In Truth and Transformation, Indian Christian author Vishal Mangalwadi relates an experience he had in Amsterdam.
He wanted to buy a bus day-pass from a machine. But the instructions on the machine were in Dutch. Two young women visiting from America were standing nearby, and Dr. Mangalwadi asked how to get tickets from the machine.
The women said they had been riding around Amsterdam for a week, and no one checked for tickets. "Why do you want to get tickets?" they asked.
Mangalwadi writes: "Their shamelessness shocked me more than their immorality. They represented the new generation, liberated from 'arbitrary' and 'oppressive' religious ideas of right and wrong. University education had freed them from commandments such as 'You shall not steal.'
'It is wonderful,' I said to them, 'that there are enough commuters who pay so that the system can carry some who don't. Once your schools succeed in producing enough clever commuters, your country will catch up with mine [India]. You will have to have ticket inspectors on every bus and have super-inspectors to spy on the inspectors. Everyone will then have to pay more. But corruption won't remain confined to the consumers; it is a cancer that will infect politicians, bureaucrats, managers, operators, and the maintenance staff. They will take kickbacks, commissions, and bribes to use substandard parts and service. Soon your public transport will resemble ours: frequent breakdowns will slow down not only the transport system but also your roads, efficiency and economy.'"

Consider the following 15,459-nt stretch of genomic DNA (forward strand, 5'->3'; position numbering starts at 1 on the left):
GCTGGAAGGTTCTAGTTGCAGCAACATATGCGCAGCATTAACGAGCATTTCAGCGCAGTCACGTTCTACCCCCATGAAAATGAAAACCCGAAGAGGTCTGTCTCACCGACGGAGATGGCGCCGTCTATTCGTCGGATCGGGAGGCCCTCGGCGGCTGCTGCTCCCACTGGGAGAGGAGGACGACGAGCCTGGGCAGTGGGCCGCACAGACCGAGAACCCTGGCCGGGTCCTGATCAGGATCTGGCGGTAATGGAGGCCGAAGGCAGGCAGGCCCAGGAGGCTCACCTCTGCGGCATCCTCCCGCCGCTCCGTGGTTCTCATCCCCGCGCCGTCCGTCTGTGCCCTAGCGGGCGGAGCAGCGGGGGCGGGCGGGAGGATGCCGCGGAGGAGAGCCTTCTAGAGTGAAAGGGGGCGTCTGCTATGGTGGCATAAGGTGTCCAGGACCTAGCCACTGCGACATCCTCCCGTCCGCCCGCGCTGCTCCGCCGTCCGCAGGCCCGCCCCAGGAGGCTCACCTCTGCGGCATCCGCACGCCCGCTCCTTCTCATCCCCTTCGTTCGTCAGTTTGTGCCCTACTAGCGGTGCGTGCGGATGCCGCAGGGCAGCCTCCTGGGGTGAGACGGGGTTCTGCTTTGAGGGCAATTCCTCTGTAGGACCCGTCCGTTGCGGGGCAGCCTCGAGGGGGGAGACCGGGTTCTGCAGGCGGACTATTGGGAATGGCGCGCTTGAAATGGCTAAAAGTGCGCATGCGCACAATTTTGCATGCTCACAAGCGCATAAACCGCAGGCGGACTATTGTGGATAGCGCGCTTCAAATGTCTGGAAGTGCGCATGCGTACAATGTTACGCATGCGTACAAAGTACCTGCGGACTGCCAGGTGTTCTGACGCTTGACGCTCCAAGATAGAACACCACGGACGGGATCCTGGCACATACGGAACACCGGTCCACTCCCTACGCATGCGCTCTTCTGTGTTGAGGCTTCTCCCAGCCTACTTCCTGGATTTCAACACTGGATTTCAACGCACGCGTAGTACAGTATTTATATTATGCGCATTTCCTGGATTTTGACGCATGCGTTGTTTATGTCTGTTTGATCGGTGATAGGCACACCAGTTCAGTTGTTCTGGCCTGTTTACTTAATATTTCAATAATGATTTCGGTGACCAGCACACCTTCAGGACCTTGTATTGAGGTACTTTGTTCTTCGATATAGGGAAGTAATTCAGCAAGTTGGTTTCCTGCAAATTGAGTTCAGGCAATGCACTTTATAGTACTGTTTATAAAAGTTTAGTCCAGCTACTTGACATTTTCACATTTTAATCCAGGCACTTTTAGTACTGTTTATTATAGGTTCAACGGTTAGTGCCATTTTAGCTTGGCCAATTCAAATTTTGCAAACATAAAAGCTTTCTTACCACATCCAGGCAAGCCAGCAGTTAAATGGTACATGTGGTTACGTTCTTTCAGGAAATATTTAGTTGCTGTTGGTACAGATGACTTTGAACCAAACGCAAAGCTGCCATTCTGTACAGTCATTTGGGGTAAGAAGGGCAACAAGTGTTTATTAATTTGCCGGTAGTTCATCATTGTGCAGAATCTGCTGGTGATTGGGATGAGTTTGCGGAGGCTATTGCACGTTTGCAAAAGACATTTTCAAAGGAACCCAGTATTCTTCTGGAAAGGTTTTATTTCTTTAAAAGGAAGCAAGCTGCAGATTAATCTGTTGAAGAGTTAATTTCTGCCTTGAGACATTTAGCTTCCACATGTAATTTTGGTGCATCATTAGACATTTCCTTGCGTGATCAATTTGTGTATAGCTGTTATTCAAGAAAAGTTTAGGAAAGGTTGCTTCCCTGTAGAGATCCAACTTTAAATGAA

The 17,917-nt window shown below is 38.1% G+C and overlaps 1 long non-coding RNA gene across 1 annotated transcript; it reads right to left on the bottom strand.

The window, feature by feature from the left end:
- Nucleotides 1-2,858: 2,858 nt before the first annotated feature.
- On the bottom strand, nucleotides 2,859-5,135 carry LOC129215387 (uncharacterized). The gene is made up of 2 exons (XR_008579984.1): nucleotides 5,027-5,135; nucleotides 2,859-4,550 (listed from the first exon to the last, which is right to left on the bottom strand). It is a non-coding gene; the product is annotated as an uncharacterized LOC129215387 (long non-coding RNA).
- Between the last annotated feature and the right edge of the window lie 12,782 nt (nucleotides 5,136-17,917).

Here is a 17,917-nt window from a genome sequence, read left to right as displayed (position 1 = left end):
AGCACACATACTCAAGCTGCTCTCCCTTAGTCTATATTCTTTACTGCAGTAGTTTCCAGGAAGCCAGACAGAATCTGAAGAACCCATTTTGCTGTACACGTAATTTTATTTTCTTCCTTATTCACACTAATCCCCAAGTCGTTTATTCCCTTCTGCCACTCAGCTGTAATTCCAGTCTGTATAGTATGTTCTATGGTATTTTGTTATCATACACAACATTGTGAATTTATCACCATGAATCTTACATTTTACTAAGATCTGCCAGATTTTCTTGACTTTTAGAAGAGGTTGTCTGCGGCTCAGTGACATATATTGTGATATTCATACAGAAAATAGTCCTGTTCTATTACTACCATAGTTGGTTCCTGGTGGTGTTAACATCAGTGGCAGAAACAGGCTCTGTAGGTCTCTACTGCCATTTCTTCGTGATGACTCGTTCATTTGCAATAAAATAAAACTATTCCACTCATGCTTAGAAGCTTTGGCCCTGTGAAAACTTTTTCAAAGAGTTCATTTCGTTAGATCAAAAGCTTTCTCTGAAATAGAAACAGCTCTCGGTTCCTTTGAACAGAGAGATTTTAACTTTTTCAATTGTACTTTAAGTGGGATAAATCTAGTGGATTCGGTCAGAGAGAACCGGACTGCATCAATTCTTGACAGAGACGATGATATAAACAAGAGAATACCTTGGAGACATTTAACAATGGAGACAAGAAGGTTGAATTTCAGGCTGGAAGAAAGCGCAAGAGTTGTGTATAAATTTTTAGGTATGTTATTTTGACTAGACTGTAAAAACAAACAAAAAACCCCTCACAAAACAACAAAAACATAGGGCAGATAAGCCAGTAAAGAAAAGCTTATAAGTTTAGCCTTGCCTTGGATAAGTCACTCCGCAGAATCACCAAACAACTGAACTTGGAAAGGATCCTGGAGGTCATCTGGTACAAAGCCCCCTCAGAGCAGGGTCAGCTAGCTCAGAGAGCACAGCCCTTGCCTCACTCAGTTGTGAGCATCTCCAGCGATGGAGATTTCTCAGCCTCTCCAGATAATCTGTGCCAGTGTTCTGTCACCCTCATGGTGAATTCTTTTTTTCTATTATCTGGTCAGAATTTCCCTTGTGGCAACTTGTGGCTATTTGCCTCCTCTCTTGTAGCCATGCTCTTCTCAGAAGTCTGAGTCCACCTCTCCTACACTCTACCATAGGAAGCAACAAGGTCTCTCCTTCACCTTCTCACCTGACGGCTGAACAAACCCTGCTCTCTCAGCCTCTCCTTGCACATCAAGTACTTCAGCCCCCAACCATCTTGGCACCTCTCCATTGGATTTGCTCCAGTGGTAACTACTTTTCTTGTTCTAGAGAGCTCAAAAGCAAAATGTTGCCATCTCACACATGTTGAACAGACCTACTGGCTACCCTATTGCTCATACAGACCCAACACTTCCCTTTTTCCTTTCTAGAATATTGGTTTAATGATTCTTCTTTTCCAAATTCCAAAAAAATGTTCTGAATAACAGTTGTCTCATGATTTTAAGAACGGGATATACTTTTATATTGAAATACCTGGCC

Mangalwadi says morality is the "floundering secret" of the West's success.
Our economic system rests upon trust. Trust that people at the other end of a business deal will be honest, will pay, or deliver quality goods, and will not misappropriate funds, bribe or extort.
"Where did this morality come from?" asks Mangalwadi. "Why isn't my society [in India] equally trustworthy?"
Mangalwadi maintains that the kind of trust which made the West successful was possible only because a preponderance of people accepted the Judeo-Christian belief that there is a rational, personal God above us all, who sees all, and has clarified moral standards applying equally to everyone (such as "You shall not steal"). Living in accordance with His standards is "right," and acting against them is "wrong."
It isn't rocket science.
But today's economic pundits and political experts no longer talk about this "secret."
To be continued.